The total bill before the tip was $43.60.
Total Bill: $51.45 or $25.73 each
After the certificate it was $29.45 or $14.73 each.
Add in the price of the certificate of $4 and it came to $16.73 each
The service was excellent, the food was delicious and the price after the certificate was good. We will definitely go back to the restaurant again.
- The second certificate had the same terms as the first certificate, except we had to tell the restaurant before ordering that we had a Restaurant.com gift certificate. This always concerns me because I am a skeptic and worry that the portions will be smaller or service less than stellar.
At this restaurant we ordered two appetizers, soup and salad and two sandwiches.
The total bill before the tip was $58.20
Total bill: $68.68 or $34.34 each
After the certificate it was $34.34 or $17.17 each.
Add in the price of the certificate of $4 and it comes to $19.17 each.
Depending on where you live the expense could seem like a good deal or a pricey meal. For us it seemed reasonable even if borderline high.
At the second restaurant the sandwiches were huge and very fresh as was the gumbo, so we were satisfied and actually left with half of a sandwich each in a to-go box.
The service was very good at both restaurants so the tip did not bother me, even though I am normally a 15 percent tipper.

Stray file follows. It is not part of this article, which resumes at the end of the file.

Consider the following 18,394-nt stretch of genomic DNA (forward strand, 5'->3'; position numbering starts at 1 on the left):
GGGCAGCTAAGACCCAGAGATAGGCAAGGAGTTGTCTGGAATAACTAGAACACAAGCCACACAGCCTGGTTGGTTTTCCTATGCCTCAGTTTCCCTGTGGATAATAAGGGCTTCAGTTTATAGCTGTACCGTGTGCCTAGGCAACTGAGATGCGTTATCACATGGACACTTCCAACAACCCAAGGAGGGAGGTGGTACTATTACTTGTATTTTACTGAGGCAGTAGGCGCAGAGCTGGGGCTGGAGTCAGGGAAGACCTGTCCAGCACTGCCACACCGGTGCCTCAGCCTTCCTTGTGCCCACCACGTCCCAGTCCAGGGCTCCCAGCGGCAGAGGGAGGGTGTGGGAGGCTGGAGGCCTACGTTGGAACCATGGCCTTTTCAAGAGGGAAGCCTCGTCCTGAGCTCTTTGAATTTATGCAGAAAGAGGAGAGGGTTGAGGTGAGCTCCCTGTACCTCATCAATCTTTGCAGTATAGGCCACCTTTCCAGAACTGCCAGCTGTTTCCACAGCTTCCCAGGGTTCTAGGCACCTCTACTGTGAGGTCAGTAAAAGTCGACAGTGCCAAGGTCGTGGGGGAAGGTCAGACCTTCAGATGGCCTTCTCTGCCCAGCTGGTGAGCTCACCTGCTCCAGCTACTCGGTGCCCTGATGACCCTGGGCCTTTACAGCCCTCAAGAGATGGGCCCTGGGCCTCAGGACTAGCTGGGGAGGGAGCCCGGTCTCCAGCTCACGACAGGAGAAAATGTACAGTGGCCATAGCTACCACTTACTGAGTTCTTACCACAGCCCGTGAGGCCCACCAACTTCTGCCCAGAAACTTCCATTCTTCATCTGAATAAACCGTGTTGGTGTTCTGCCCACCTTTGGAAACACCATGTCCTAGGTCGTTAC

My experience in purchasing Restaurant.com certificates was very good, but I did have to do the research mentioned above in order to make it a good deal. Also, my expectations were in check, meaning I never expected to get a free meal, but rather a nice discount on a typical dining experience.
Since I did not have a problem I cannot voice an opinion on how Restaurant.com resolves problems and I have read both favorable and non-favorable comments about it. However, most of the negative reviews I have read center more around customers not seeing or reading the minimums, tip requirements and "no refund/exchange only" terms.
I can see how customers could run into problems if they live in smaller towns and there is a limited amount of restaurants listed. What can happen in this situation is that a restaurant may decide to stop accepting the gift certificates (which is their right) and there is no other restaurant around that participates. Since there is a "no refund" policy, some customers could be stuck with a worthless certificate unless they plan on visiting a larger city. At that point they could exchange their certificate.
So far I have found the gift certificates to work as I expected and I will definitely check out what is available the next time I see one with a coupon code offering $25 certificates for $5 or less. But everyone is in different situations and I highly recommend that as with everything, read the small print, call the restaurant to see if they are still participating, and only make a purchase if you have a choice of restaurants within a close proximity to where you live.